Iomab-B in combination with reduced-intensity conditioning (RIC) enables allogeneic hematopoietic stem cell transplant (ASCT) in a population of patients who are not typically eligible for transplant, according to a presentation at the 2023 Tandem Meetings.
Researchers evaluated Iomab-B (131I-apamistamab) plus RIC, followed by ASCT, in patients with relapsed or refractory acute myeloid leukemia (AML) who were 55 years of age or older.
All patients in the Iomab-B arm achieved engraftment, 75% achieved a complete response (CR) or CR without platelet recovery (CRp), and 60% of patients who achieved a durable CR were still alive at 2 years.
The researchers compared Iomab-B plus RIC to physician’s choice of conventional care, followed by ASCT, in the phase 3 SIERRA trial (ClinicalTrials.gov Identifier: NCT02665065). The trial included 153 patients with active, relapsed/refractory AML who were 55 years of age and older.
Patients were randomly assigned to receive Iomab-B plus RIC with fludarabine and total body irradiation (n=76) or conventional care (n=77), each followed by graft-vs-host disease (GVHD) prophylaxis and ASCT. Baseline characteristics were generally well balanced between the arms.
All 66 patients who received a therapeutic dose of Iomab-B underwent ASCT. In the conventional care arm, 62 patients did not achieve a CR, 44 of these patients crossed over to the Iomab-B arm, and 40 underwent ASCT. There were 14 patients in the conventional care arm who achieved a CR without crossing over to the Iomab-B arm, and all 14 underwent ASCT.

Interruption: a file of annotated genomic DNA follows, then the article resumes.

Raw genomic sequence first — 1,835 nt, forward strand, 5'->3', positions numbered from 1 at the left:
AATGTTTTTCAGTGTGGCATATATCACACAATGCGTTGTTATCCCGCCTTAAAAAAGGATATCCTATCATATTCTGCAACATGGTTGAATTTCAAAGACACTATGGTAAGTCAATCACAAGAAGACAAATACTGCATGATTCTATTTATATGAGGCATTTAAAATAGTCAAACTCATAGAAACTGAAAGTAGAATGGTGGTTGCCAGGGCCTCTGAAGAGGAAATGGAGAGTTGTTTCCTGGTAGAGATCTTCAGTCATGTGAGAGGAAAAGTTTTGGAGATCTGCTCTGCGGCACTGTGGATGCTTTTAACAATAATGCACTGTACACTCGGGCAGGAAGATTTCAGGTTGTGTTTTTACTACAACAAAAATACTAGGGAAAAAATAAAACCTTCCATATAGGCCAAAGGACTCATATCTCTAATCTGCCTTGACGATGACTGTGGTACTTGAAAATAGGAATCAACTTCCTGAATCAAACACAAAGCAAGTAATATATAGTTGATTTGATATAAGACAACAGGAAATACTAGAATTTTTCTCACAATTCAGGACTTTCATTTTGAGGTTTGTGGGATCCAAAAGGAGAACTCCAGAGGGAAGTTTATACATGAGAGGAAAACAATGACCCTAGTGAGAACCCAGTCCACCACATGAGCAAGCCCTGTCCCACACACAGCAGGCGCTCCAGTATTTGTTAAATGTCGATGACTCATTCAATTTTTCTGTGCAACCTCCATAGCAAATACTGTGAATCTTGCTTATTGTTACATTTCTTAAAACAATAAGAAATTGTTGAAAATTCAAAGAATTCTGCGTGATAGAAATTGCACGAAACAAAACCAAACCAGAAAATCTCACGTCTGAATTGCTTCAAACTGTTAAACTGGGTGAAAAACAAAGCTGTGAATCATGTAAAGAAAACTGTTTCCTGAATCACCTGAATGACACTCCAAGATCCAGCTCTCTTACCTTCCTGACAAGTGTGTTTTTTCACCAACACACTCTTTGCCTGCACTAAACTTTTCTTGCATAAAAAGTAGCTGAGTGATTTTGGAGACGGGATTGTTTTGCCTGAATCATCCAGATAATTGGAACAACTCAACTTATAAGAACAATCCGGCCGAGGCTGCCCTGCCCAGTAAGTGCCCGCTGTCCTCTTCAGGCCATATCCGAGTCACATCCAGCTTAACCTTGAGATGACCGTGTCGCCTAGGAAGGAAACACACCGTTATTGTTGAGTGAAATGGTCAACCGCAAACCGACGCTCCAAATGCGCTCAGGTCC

The per-protocol population included 59 patients in the Iomab-B arm and 64 in the conventional care arm. The rate of CR/CRp was 74.6% in the Iomab-B arm and 6.3% in the conventional care arm. Among patients who crossed over from conventional care to Iomab-B, the CR/CRp rate was 52.3%.
The rate of durable CR (lasting at least 180 days) was 22% in the Iomab-B arm and 0% in the conventional care arm (P <.0001). Among patients who crossed over from conventional care to Iomab-B, the durable CR rate was 13.6%.
The 6-month event-free survival rate was 28% in the Iomab-B arm 0.2% in the conventional care arm (hazard ratio, 0.22; 95% CI, 0.15-0.34; P <.0001).
The median overall survival (OS) was 6.4 months in the Iomab-B arm, 3.2 months in the conventional care arm without crossover, and 7.1 months in the crossover cohort. The 1-year OS rate was 26.0%, 13.1%, and 35.8%, respectively.
Among patients in the Iomab-B arm who achieved a durable CR, the 6-month OS rate was 100%, the 12-month OS rate was 92.3%, and the 24-month OS rate was 59.9%.
The rate of grade 3 or higher febrile neutropenia was 43.9% in the Iomab-B arm and 50.0% in the conventional care arm. Sepsis occurred in 6.1% and 28.6% of patients, respectively. Mucositis occurred in 15.2% and 21.4%, respectively. Grade 3-4 acute GVHD occurred in 9.4% and 14.3%, respectively.
Disclosures: This research was supported by Actinium Pharmaceuticals. The study authors declared affiliations with Actinium and many other companies.
Gyurkocza B, Choe H, Abboud C, et al. Efficacy and safety results of the SIERRA trial: A multicenter, pivotal phase 3 study of Iomab-B prior to allogeneic hematopoietic cell transplantation versus conventional care in older patients with active, relapsed or refractory acute myeloid leukemia (R/R AML). Tandem Meetings 2023. February 15-19, 2023. Abstract LBA3.